***

May was quicker off the mark on Monday, issuing a statement condemning the appalling attack at Finsbury Park Mosque swiftly after it occurred, and going there shortly afterwards to meet community leaders. No one could fault her assurance that Muslims must enjoy the same protection under the law as everyone else, or the speed and sincerity with which it was made. She is learning what leadership entails, but too late.

Her administration has become unlucky. This happened to John Major, but, as in his case, the bad luck is partly down to bad decisions; and the bad luck that comes out of the blue simply piles in on top of everything else. Grenfell Tower, lethal and heartbreaking for its victims and their families, was merely more bad luck for the Prime Minister because of her slow-witted response and failure – presumably because shorn of her closest advisers – to do the right thing, and to do it quickly.

But then it turned out that her new chief of staff, Gavin Barwell, had in his previous incarnation as a housing minister received a report on improving fire safety in tower blocks and done nothing about it. That is either more bad luck, or it shows May has dismal judgement in the quality of people she appoints to her close circle. Form suggests the latter.

The idea aired last weekend, that May had “ten days to prove herself”, was a minority view. For most of her colleagues it is too late. It was typical of Boris Johnson’s dwindling band of cheerleaders that they should broadcast a story supporting Davis as an “interim” leader: “interim” until Johnson’s credibility has recovered sufficiently for him to have another pop at the job he covets so much.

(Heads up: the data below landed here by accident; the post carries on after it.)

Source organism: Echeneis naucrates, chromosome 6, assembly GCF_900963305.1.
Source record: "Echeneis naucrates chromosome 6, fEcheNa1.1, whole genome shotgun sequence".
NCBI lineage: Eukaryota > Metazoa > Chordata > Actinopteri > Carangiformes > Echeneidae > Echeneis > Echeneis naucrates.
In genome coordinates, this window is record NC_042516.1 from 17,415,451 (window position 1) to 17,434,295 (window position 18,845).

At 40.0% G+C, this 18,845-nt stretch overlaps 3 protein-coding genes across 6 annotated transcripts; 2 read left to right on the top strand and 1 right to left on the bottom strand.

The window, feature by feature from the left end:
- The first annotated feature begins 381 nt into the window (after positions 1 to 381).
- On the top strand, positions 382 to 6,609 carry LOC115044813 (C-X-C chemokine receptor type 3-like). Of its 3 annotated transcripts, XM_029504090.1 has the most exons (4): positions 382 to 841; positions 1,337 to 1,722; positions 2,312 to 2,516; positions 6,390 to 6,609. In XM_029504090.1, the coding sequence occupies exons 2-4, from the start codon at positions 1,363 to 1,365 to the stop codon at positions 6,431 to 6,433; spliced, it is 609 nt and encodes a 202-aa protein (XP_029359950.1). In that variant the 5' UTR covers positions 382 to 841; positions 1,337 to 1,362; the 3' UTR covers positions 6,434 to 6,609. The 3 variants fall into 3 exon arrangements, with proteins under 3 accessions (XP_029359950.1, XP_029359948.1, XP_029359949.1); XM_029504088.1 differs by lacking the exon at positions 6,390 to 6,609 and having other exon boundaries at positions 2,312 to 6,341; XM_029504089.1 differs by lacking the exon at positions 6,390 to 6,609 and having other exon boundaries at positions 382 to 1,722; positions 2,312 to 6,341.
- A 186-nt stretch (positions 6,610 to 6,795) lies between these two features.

They also sought to create the impression that Davis is on manoeuvres, which he resolutely is not. Davis has been around long enough to know that if he wants to succeed May – and his friends believe he does – he cannot be seen to do anything to destabilise her further. It is a lesson lost on Johnson’s camp, whose tactics have damaged their man even more than he was already.

Andrew Mitchell, the former international development secretary and a close ally of Davis, told the Guardian: “. . . it is simply untrue that he is doing anything other
than focusing on his incredibly important brief and giving loyal support to the Prime Minister. Anyone suggesting otherwise is freelancing.” That summed up the contempt Davis’s camp has for Johnson, and it will last long beyond any leadership race.

There is a sense that, in the present febrile climate, whoever is the next leader must be highly experienced. Davis qualifies; so does Hammond, who before his present job was foreign secretary and defence secretary, and who has belatedly displayed a mind of his own since May was hobbled. Hugo Swire, a minister of state under Hammond in the Foreign Office, said of him: “He’s got bottom. He was very good to work for. He is an homme sérieux. I liked him very much and he would calm things down.”

But, as yet, there is no contest. Calls for calm have prevailed, not least thanks to Graham Brady’s steady stewardship of the 1922 Committee, and his success in convincing the more hot-headed of his colleagues to hold their fire. Yet MPs say the 1922 is not what it was 20 years ago: ministers have become used to taking it less seriously.

However, many MPs expect Brady, at a time of their choosing, to go to Downing Street and deliver the poison pill to Theresa May if she is slow to go. Some who know her fear she might take no notice. If she were to play it that way, her end would be unpleasant. As the old saying goes, there is the easy way, and there is the hard way. Remarkably few of her colleagues want to go the hard way but, like everything else in the Tory party at the moment, that could change.

Simon Heffer is a journalist, author and political commentator, who has worked for long stretches at the Daily Telegraph and the Daily Mail. He has written biographies of Thomas Carlyle, Ralph Vaughan Williams and Enoch Powell, and reviews and writes on politics for the New Statesman

This article first appeared in the 22 June 2017 issue of the New Statesman, The zombie PM